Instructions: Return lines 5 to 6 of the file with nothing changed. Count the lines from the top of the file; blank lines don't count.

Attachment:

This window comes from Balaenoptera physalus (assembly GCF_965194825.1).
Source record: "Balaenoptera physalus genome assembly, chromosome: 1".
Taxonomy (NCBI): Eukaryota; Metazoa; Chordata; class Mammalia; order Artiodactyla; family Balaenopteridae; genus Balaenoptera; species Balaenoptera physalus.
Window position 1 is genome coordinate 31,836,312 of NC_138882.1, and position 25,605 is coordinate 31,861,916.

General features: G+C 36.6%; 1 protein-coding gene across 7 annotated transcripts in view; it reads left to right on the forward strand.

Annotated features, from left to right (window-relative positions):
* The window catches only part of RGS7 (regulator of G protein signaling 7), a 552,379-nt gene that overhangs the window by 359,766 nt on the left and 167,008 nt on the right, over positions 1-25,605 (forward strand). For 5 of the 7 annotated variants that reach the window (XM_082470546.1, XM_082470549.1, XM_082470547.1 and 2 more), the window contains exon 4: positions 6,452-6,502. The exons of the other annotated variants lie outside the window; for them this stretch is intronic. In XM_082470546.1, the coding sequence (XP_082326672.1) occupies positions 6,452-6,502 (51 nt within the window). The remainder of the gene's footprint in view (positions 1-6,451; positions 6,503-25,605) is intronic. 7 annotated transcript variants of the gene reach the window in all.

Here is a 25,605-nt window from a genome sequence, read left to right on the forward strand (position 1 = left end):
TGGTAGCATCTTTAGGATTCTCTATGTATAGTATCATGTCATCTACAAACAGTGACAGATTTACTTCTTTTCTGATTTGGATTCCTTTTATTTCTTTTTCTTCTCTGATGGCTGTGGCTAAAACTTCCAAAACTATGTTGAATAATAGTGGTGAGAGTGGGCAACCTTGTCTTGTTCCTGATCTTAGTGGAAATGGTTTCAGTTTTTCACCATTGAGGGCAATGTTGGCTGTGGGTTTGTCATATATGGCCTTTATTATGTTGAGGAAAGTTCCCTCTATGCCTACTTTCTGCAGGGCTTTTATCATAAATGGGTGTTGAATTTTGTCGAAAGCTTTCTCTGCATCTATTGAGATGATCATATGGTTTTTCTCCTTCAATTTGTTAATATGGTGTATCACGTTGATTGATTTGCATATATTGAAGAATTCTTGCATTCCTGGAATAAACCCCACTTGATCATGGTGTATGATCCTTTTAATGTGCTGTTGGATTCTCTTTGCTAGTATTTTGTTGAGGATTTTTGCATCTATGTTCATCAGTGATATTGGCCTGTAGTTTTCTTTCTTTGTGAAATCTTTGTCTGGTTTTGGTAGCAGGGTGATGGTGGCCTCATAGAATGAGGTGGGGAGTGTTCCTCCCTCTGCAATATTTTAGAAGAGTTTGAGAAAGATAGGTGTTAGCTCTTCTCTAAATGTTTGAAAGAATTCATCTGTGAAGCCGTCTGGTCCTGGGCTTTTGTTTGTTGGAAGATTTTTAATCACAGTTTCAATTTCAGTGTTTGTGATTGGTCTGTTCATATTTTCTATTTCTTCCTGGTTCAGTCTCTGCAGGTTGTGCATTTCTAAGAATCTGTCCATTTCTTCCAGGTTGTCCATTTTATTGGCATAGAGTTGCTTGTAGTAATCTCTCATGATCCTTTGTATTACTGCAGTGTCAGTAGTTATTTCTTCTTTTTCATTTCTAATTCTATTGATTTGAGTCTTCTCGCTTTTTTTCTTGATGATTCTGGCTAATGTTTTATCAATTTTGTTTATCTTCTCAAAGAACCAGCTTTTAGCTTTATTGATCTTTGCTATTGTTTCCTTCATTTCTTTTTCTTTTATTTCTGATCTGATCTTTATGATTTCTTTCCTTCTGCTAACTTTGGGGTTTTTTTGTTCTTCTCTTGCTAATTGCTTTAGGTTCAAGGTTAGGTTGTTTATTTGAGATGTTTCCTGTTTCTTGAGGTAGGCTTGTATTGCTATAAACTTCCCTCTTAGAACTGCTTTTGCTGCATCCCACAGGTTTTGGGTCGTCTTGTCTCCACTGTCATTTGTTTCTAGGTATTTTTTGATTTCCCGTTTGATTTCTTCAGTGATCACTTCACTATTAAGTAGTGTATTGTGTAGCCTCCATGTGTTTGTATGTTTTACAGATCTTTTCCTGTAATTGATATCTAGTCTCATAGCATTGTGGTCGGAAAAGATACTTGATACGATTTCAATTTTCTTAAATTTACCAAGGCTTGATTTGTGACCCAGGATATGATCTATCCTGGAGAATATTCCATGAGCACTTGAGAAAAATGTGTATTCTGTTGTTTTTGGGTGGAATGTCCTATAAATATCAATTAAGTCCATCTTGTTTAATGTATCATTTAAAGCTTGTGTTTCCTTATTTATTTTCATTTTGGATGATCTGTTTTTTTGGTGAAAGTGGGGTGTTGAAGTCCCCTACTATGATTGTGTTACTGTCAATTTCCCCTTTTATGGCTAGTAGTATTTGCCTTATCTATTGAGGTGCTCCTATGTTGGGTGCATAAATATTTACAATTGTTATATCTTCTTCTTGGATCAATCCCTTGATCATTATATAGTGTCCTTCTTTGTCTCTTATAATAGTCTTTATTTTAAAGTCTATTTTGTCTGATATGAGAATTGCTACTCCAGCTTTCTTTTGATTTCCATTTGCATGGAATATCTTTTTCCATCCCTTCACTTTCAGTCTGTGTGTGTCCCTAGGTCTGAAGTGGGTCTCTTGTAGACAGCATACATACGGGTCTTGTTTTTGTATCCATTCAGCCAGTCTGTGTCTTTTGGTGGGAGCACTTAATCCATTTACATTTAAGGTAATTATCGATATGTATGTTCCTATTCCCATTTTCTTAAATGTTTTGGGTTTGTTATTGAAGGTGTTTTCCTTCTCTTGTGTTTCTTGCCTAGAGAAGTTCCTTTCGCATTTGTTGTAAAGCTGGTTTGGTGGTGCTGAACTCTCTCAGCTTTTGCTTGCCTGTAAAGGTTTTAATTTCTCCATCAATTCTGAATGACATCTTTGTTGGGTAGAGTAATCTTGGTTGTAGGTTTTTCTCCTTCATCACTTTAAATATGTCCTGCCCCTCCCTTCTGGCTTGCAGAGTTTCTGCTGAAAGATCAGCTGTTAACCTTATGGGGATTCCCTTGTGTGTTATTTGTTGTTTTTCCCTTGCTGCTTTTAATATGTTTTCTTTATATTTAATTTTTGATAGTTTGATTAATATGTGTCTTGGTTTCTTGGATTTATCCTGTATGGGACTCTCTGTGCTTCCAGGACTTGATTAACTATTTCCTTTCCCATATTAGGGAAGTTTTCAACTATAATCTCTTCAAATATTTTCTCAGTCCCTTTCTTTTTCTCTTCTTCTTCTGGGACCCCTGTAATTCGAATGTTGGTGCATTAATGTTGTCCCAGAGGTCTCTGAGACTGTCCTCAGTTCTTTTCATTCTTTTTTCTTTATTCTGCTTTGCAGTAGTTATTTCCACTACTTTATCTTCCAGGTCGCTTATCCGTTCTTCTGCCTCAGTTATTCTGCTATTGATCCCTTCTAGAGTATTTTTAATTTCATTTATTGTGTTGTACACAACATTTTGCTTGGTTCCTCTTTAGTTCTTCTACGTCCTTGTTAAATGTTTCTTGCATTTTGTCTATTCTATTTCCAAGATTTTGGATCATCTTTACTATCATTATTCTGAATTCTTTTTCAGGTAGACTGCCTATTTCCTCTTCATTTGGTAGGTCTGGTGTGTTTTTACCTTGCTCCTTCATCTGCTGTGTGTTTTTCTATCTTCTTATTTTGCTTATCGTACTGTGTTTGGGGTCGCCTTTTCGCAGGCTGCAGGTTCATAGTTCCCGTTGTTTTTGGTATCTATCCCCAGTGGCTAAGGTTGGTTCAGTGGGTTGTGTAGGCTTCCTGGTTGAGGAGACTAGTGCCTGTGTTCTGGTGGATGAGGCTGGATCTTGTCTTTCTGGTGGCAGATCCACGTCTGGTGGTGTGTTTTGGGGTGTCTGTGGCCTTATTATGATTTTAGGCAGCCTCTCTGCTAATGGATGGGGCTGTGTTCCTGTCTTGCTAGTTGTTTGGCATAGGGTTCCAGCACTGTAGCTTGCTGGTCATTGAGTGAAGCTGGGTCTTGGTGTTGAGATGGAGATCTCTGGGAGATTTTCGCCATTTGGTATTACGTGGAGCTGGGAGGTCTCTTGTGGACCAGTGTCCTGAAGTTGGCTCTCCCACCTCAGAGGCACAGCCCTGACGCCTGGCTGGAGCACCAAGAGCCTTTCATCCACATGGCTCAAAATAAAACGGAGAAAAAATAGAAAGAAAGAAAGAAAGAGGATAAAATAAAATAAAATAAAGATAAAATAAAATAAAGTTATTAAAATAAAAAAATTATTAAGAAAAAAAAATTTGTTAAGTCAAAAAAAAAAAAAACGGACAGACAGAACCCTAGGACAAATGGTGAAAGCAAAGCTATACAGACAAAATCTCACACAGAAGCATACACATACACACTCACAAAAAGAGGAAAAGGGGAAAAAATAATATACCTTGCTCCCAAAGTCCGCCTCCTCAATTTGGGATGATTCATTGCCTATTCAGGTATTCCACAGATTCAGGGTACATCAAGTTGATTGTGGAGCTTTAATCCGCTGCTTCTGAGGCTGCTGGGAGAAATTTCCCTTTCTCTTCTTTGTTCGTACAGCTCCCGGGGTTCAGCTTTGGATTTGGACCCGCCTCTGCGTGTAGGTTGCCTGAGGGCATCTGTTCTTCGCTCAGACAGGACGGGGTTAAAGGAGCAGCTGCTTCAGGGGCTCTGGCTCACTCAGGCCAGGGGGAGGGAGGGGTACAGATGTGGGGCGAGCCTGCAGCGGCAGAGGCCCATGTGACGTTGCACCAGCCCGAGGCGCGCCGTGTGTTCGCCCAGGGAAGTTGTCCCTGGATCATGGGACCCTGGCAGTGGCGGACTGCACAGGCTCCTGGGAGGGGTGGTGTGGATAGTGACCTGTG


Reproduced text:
General features: G+C 36.6%; 1 protein-coding gene across 7 annotated transcripts in view; it reads left to right on the forward strand.

Annotated features, from left to right (window-relative positions):